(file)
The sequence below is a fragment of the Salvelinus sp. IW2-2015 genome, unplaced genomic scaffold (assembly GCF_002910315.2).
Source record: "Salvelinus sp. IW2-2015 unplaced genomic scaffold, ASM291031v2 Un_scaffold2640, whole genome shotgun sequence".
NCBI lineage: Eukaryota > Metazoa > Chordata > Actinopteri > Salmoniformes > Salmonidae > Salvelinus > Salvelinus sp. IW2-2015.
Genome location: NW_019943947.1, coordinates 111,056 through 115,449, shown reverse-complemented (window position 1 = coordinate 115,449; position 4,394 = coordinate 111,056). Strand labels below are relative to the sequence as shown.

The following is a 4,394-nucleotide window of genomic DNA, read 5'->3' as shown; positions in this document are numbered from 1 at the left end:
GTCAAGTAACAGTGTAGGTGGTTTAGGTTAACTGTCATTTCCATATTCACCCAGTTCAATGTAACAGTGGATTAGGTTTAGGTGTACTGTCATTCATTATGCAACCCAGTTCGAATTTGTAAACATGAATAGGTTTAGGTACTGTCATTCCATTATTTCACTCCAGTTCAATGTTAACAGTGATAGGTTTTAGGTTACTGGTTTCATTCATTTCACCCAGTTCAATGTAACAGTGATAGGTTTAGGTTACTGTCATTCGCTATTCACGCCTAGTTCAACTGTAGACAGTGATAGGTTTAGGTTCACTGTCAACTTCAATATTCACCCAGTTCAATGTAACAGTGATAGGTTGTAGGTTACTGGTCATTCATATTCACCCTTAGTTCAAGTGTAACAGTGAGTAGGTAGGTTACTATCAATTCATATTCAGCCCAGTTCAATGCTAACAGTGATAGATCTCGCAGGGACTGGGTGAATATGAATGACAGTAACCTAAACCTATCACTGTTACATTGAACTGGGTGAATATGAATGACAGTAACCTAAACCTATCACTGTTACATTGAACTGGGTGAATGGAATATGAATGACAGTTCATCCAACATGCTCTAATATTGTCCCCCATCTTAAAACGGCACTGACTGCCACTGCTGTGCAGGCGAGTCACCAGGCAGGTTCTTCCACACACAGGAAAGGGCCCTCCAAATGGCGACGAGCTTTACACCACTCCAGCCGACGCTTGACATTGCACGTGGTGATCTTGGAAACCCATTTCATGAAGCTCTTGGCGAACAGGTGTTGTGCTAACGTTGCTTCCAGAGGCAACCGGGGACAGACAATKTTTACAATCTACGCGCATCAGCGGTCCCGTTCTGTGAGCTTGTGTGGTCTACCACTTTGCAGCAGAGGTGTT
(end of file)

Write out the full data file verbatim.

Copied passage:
The sequence below is a fragment of the Salvelinus sp. IW2-2015 genome, unplaced genomic scaffold (assembly GCF_002910315.2).
Source record: "Salvelinus sp. IW2-2015 unplaced genomic scaffold, ASM291031v2 Un_scaffold2640, whole genome shotgun sequence".
NCBI lineage: Eukaryota > Metazoa > Chordata > Actinopteri > Salmoniformes > Salmonidae > Salvelinus > Salvelinus sp. IW2-2015.
Genome location: NW_019943947.1, coordinates 111,056 through 115,449, shown reverse-complemented (window position 1 = coordinate 115,449; position 4,394 = coordinate 111,056). Strand labels below are relative to the sequence as shown.

The following is a 4,394-nucleotide window of genomic DNA, read 5'->3' as shown; positions in this document are numbered from 1 at the left end:
GTCAAGTAACAGTGTAGGTGGTTTAGGTTAACTGTCATTTCCATATTCACCCAGTTCAATGTAACAGTGGATTAGGTTTAGGTGTACTGTCATTCATTATGCAACCCAGTTCGAATTTGTAAACATGAATAGGTTTAGGTACTGTCATTCCATTATTTCACTCCAGTTCAATGTTAACAGTGATAGGTTTTAGGTTACTGGTTTCATTCATTTCACCCAGTTCAATGTAACAGTGATAGGTTTAGGTTACTGTCATTCGCTATTCACGCCTAGTTCAACTGTAGACAGTGATAGGTTTAGGTTCACTGTCAACTTCAATATTCACCCAGTTCAATGTAACAGTGATAGGTTGTAGGTTACTGGTCATTCATATTCACCCTTAGTTCAAGTGTAACAGTGAGTAGGTAGGTTACTATCAATTCATATTCAGCCCAGTTCAATGCTAACAGTGATAGATCTCGCAGGGACTGGGTGAATATGAATGACAGTAACCTAAACCTATCACTGTTACATTGAACTGGGTGAATATGAATGACAGTAACCTAAACCTATCACTGTTACATTGAACTGGGTGAATGGAATATGAATGACAGTTCATCCAACATGCTCTAATATTGTCCCCCATCTTAAAACGGCACTGACTGCCACTGCTGTGCAGGCGAGTCACCAGGCAGGTTCTTCCACACACAGGAAAGGGCCCTCCAAATGGCGACGAGCTTTACACCACTCCAGCCGACGCTTGACATTGCACGTGGTGATCTTGGAAACCCATTTCATGAAGCTCTTGGCGAACAGGTGTTGTGCTAACGTTGCTTCCAGAGGCAACCGGGGACAGACAATKTTTACAATCTACGCGCATCAGCGGTCCCGTTCTGTGAGCTTGTGTGGTCTACCACTTTGCAGCAGAGGTGTT